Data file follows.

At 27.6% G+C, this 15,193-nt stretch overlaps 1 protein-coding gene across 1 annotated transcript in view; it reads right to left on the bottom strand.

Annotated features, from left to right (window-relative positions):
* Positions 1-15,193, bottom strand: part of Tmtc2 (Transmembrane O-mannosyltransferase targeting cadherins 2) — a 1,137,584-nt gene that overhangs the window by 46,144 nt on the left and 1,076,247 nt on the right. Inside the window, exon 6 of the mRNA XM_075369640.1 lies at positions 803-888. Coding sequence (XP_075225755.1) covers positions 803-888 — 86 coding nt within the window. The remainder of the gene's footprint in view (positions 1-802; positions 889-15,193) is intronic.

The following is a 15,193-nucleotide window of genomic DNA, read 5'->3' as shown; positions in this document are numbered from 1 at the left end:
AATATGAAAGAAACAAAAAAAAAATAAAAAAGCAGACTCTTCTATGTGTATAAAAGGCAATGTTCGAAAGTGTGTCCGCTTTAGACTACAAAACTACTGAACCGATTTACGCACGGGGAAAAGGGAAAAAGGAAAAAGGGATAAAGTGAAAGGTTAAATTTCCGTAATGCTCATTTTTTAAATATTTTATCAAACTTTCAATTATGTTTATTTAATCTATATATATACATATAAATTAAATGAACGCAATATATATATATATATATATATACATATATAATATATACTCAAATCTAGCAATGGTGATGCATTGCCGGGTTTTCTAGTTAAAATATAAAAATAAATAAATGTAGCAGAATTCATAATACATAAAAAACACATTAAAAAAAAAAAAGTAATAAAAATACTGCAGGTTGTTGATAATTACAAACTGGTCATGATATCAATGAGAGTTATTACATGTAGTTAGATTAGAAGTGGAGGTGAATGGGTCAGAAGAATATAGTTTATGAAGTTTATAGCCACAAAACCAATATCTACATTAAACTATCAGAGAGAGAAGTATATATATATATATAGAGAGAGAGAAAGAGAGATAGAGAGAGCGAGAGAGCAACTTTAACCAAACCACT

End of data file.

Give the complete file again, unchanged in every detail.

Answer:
At 27.6% G+C, this 15,193-nt stretch overlaps 1 protein-coding gene across 1 annotated transcript in view; it reads right to left on the bottom strand.

Annotated features, from left to right (window-relative positions):
* Positions 1-15,193, bottom strand: part of Tmtc2 (Transmembrane O-mannosyltransferase targeting cadherins 2) — a 1,137,584-nt gene that overhangs the window by 46,144 nt on the left and 1,076,247 nt on the right. Inside the window, exon 6 of the mRNA XM_075369640.1 lies at positions 803-888. Coding sequence (XP_075225755.1) covers positions 803-888 — 86 coding nt within the window. The remainder of the gene's footprint in view (positions 1-802; positions 889-15,193) is intronic.

The following is a 15,193-nucleotide window of genomic DNA, read 5'->3' as shown; positions in this document are numbered from 1 at the left end:
AATATGAAAGAAACAAAAAAAAAATAAAAAAGCAGACTCTTCTATGTGTATAAAAGGCAATGTTCGAAAGTGTGTCCGCTTTAGACTACAAAACTACTGAACCGATTTACGCACGGGGAAAAGGGAAAAAGGAAAAAGGGATAAAGTGAAAGGTTAAATTTCCGTAATGCTCATTTTTTAAATATTTTATCAAACTTTCAATTATGTTTATTTAATCTATATATATACATATAAATTAAATGAACGCAATATATATATATATATATATATACATATATAATATATACTCAAATCTAGCAATGGTGATGCATTGCCGGGTTTTCTAGTTAAAATATAAAAATAAATAAATGTAGCAGAATTCATAATACATAAAAAACACATTAAAAAAAAAAAAGTAATAAAAATACTGCAGGTTGTTGATAATTACAAACTGGTCATGATATCAATGAGAGTTATTACATGTAGTTAGATTAGAAGTGGAGGTGAATGGGTCAGAAGAATATAGTTTATGAAGTTTATAGCCACAAAACCAATATCTACATTAAACTATCAGAGAGAGAAGTATATATATATATATAGAGAGAGAGAAAGAGAGATAGAGAGAGCGAGAGAGCAACTTTAACCAAACCACT